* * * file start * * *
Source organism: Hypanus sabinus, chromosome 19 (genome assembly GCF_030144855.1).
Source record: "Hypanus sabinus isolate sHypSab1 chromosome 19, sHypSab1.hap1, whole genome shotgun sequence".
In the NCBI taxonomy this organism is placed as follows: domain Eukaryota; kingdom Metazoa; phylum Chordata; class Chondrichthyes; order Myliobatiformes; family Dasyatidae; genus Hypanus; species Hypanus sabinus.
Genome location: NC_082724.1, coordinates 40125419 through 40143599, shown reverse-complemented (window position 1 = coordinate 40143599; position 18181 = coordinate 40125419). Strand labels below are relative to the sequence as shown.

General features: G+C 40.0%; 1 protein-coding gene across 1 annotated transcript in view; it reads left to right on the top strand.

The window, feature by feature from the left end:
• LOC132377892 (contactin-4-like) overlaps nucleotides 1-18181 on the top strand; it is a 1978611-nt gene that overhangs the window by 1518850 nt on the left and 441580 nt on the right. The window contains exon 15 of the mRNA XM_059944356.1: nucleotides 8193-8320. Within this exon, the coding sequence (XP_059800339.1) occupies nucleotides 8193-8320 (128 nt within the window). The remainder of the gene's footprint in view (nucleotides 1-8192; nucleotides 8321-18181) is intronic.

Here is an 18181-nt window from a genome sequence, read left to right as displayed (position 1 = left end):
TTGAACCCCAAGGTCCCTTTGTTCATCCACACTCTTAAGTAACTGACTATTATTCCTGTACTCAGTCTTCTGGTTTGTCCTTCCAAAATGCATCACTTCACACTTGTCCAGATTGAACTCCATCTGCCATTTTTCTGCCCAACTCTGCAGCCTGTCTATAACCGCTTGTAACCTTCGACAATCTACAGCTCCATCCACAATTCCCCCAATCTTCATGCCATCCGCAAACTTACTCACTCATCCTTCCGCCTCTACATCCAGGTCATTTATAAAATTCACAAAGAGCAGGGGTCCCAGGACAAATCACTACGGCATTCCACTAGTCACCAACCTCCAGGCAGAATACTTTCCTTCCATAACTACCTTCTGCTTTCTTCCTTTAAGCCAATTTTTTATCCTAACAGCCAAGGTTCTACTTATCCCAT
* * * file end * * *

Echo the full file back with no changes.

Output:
Source organism: Hypanus sabinus, chromosome 19 (genome assembly GCF_030144855.1).
Source record: "Hypanus sabinus isolate sHypSab1 chromosome 19, sHypSab1.hap1, whole genome shotgun sequence".
In the NCBI taxonomy this organism is placed as follows: domain Eukaryota; kingdom Metazoa; phylum Chordata; class Chondrichthyes; order Myliobatiformes; family Dasyatidae; genus Hypanus; species Hypanus sabinus.
Genome location: NC_082724.1, coordinates 40125419 through 40143599, shown reverse-complemented (window position 1 = coordinate 40143599; position 18181 = coordinate 40125419). Strand labels below are relative to the sequence as shown.

General features: G+C 40.0%; 1 protein-coding gene across 1 annotated transcript in view; it reads left to right on the top strand.

The window, feature by feature from the left end:
• LOC132377892 (contactin-4-like) overlaps nucleotides 1-18181 on the top strand; it is a 1978611-nt gene that overhangs the window by 1518850 nt on the left and 441580 nt on the right. The window contains exon 15 of the mRNA XM_059944356.1: nucleotides 8193-8320. Within this exon, the coding sequence (XP_059800339.1) occupies nucleotides 8193-8320 (128 nt within the window). The remainder of the gene's footprint in view (nucleotides 1-8192; nucleotides 8321-18181) is intronic.

Here is an 18181-nt window from a genome sequence, read left to right as displayed (position 1 = left end):
TTGAACCCCAAGGTCCCTTTGTTCATCCACACTCTTAAGTAACTGACTATTATTCCTGTACTCAGTCTTCTGGTTTGTCCTTCCAAAATGCATCACTTCACACTTGTCCAGATTGAACTCCATCTGCCATTTTTCTGCCCAACTCTGCAGCCTGTCTATAACCGCTTGTAACCTTCGACAATCTACAGCTCCATCCACAATTCCCCCAATCTTCATGCCATCCGCAAACTTACTCACTCATCCTTCCGCCTCTACATCCAGGTCATTTATAAAATTCACAAAGAGCAGGGGTCCCAGGACAAATCACTACGGCATTCCACTAGTCACCAACCTCCAGGCAGAATACTTTCCTTCCATAACTACCTTCTGCTTTCTTCCTTTAAGCCAATTTTTTATCCTAACAGCCAAGGTTCTACTTATCCCAT